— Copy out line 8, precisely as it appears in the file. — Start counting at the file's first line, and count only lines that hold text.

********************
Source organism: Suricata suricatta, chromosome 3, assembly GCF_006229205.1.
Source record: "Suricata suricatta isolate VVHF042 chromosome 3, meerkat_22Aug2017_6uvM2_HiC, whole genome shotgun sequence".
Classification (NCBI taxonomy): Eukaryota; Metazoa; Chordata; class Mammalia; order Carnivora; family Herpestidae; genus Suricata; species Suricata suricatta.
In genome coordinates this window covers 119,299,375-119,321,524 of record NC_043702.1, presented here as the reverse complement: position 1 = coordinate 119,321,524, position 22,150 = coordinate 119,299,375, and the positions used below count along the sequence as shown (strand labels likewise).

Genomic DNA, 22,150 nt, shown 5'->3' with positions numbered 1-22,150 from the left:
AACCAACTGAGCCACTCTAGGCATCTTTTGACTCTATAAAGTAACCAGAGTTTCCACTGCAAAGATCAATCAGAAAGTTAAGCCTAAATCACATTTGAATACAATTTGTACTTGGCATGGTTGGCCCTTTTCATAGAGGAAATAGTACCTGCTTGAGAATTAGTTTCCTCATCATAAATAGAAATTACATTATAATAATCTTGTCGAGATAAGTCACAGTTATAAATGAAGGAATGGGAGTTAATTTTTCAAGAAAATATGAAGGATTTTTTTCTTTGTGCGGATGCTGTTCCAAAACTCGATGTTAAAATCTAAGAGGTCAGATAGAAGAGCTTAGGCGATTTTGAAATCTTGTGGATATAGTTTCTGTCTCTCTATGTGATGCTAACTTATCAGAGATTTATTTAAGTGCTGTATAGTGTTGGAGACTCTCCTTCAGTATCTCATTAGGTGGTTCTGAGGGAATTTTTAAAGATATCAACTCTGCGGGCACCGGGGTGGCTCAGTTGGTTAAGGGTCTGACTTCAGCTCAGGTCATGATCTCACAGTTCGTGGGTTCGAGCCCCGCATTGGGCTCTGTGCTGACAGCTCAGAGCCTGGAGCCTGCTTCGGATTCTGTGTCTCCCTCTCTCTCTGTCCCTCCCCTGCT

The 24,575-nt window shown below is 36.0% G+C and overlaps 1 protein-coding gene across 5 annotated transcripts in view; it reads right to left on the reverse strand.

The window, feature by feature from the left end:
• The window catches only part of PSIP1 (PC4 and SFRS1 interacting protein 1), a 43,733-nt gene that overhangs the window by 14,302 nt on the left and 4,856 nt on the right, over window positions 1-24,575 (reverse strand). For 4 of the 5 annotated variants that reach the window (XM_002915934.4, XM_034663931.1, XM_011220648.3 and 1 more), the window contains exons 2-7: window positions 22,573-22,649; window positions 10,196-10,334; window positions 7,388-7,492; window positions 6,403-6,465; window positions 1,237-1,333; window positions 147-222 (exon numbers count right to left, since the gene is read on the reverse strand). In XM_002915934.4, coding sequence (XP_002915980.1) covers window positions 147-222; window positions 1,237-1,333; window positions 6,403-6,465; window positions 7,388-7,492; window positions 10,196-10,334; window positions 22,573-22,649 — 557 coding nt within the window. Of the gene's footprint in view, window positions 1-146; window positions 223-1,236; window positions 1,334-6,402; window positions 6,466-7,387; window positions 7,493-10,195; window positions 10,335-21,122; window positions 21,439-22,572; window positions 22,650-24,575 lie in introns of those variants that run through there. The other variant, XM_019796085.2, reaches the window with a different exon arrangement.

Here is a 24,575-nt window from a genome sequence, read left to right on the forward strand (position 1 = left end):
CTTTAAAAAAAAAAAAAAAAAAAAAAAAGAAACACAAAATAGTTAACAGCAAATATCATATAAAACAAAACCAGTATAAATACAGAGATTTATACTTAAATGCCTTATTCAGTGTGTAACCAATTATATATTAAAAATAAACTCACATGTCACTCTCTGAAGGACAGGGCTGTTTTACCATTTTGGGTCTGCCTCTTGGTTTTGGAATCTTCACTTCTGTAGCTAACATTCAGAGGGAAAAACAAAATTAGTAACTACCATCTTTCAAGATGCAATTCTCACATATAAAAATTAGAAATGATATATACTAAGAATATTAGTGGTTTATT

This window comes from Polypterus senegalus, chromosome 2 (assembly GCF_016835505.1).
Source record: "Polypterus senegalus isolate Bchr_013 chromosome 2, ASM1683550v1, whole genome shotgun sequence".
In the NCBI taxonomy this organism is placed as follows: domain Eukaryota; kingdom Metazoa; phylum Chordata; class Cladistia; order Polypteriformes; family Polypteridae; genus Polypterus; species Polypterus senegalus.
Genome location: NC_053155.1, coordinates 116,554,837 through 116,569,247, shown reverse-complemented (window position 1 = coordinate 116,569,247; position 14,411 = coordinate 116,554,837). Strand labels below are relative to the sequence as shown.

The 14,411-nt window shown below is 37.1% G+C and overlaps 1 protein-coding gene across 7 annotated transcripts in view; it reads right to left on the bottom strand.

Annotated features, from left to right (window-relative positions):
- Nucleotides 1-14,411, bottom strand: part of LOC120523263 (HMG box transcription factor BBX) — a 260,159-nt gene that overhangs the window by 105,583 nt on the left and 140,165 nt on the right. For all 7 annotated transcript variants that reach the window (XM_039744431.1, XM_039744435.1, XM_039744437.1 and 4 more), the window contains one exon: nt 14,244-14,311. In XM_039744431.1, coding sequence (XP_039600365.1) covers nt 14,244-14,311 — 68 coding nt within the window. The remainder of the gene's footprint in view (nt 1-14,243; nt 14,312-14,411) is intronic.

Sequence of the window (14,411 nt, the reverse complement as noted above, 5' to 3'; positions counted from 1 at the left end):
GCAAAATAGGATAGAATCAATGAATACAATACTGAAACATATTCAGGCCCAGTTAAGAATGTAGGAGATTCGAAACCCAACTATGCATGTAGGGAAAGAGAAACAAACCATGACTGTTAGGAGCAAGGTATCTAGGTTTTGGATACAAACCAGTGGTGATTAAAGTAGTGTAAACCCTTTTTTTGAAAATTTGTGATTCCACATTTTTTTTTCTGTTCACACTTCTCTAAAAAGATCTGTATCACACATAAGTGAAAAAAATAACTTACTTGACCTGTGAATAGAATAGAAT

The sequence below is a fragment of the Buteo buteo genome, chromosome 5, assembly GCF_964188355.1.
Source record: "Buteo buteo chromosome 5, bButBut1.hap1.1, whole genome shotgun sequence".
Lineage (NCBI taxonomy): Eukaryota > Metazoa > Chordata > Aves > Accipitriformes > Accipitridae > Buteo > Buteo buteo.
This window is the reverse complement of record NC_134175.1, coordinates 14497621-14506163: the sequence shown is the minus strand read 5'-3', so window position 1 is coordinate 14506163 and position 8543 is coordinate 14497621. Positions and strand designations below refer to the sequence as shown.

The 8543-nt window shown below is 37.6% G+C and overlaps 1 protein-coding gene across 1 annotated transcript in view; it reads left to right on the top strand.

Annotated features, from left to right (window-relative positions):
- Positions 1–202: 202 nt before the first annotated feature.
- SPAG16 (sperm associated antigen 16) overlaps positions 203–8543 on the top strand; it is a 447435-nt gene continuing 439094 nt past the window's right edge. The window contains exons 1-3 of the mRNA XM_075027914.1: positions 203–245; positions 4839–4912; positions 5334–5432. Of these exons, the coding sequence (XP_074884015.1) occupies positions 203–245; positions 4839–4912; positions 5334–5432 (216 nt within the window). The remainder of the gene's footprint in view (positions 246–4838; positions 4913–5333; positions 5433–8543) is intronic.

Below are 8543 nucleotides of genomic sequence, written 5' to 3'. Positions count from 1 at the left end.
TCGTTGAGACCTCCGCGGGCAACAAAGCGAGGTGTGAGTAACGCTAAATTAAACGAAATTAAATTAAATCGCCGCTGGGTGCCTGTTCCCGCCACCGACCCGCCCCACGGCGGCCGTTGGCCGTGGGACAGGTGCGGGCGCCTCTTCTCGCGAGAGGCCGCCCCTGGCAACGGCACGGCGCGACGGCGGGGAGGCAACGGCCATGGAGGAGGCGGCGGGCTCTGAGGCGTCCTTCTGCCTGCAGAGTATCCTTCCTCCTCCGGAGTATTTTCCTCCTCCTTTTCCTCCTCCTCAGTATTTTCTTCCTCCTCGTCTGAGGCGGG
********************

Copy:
The window, feature by feature from the left end: